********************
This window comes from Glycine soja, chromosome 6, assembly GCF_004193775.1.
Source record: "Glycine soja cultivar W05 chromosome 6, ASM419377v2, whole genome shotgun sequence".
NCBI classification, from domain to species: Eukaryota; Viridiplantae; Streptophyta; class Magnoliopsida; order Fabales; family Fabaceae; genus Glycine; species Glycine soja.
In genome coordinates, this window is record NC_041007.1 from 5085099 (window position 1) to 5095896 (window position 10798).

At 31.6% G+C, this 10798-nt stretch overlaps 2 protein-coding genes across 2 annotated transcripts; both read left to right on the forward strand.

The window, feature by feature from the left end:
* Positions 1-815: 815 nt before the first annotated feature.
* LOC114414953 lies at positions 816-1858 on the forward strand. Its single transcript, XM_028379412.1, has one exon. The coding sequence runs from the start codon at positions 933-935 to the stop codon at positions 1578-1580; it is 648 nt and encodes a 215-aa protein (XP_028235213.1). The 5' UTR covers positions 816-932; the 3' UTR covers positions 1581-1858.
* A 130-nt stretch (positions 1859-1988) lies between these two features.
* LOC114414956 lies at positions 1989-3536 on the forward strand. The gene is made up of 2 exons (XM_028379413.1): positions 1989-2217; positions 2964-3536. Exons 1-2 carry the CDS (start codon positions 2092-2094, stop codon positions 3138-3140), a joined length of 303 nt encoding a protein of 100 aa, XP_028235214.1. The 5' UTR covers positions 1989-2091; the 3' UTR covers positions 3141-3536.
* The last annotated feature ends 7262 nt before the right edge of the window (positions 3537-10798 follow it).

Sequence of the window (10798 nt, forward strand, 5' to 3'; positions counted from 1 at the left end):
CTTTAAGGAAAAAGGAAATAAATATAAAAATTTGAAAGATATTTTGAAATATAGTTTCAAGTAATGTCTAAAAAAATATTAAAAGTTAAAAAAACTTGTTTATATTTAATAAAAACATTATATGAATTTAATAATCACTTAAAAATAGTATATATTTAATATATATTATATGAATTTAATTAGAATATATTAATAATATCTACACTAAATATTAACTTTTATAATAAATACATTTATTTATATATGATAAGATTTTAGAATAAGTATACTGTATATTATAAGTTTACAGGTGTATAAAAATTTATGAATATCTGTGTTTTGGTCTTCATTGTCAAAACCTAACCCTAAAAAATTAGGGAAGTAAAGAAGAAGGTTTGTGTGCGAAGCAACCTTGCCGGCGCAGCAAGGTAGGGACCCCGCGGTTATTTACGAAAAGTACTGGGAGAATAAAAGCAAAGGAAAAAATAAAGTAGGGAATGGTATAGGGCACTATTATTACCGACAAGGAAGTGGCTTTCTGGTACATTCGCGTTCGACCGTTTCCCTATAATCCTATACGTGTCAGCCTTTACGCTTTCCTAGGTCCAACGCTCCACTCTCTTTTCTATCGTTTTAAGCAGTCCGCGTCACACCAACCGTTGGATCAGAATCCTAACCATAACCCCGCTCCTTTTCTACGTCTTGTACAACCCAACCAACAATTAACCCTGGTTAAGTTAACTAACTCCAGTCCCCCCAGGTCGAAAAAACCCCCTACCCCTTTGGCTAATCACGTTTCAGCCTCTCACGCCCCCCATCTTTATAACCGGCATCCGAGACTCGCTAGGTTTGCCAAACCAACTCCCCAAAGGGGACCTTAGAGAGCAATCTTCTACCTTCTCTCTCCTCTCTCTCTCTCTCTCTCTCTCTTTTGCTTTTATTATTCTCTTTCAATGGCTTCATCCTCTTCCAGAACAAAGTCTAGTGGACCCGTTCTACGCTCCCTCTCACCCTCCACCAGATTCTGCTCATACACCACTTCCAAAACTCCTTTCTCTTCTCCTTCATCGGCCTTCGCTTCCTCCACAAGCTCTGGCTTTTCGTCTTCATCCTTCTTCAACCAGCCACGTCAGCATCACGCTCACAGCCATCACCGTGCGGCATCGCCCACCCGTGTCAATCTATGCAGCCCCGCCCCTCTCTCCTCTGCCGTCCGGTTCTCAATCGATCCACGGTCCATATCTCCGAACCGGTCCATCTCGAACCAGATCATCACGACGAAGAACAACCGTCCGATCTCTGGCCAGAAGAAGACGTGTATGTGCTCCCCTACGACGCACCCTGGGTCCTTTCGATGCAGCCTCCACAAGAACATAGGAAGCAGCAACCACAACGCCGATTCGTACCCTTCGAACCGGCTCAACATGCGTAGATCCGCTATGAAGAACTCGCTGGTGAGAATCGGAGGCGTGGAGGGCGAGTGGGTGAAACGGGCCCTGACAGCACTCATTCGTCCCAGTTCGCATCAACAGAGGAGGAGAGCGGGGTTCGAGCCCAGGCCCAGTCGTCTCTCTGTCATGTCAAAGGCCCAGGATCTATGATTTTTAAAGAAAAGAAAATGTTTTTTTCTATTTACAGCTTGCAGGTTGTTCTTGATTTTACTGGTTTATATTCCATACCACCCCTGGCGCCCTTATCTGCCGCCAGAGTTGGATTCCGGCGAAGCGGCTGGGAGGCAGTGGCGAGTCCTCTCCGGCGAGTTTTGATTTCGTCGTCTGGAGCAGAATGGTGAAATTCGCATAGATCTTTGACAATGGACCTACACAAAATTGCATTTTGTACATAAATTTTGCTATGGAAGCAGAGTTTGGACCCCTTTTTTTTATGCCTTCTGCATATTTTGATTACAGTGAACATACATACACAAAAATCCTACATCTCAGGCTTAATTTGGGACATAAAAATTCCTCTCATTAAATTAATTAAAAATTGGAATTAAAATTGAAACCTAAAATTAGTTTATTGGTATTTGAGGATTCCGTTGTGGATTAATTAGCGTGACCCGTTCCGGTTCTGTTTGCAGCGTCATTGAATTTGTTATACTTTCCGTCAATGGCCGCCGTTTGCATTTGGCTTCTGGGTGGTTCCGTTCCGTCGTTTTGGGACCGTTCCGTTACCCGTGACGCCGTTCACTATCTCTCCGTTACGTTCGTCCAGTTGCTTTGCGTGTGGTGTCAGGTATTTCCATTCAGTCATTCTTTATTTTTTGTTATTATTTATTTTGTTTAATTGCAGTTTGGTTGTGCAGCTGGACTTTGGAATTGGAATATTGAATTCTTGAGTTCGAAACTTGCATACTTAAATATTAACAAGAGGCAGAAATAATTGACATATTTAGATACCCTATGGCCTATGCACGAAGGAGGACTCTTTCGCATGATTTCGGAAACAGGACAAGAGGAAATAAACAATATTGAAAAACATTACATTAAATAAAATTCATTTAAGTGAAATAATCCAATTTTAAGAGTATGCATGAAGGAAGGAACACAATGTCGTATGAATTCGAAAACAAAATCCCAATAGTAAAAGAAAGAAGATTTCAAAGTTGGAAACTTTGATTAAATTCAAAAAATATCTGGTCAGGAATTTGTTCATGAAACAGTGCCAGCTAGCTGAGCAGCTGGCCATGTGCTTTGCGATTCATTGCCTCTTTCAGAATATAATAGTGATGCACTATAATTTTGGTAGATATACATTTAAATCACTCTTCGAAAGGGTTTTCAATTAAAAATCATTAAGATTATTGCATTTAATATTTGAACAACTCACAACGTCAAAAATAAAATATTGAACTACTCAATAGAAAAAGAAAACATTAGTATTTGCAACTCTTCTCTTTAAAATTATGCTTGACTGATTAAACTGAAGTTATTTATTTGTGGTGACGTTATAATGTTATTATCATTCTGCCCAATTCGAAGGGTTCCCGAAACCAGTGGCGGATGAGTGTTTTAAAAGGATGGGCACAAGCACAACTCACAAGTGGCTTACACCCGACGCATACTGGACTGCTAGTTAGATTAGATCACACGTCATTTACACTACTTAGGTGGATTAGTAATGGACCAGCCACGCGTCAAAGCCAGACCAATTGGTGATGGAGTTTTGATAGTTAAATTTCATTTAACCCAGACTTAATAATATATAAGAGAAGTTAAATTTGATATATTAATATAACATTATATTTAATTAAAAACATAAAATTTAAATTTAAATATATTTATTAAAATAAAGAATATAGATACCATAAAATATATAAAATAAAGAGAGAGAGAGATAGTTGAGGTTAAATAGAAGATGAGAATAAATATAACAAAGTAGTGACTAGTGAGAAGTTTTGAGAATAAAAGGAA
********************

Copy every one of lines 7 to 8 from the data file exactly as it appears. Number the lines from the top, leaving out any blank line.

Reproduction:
* Positions 1-815: 815 nt before the first annotated feature.
* LOC114414953 lies at positions 816-1858 on the forward strand. Its single transcript, XM_028379412.1, has one exon. The coding sequence runs from the start codon at positions 933-935 to the stop codon at positions 1578-1580; it is 648 nt and encodes a 215-aa protein (XP_028235213.1). The 5' UTR covers positions 816-932; the 3' UTR covers positions 1581-1858.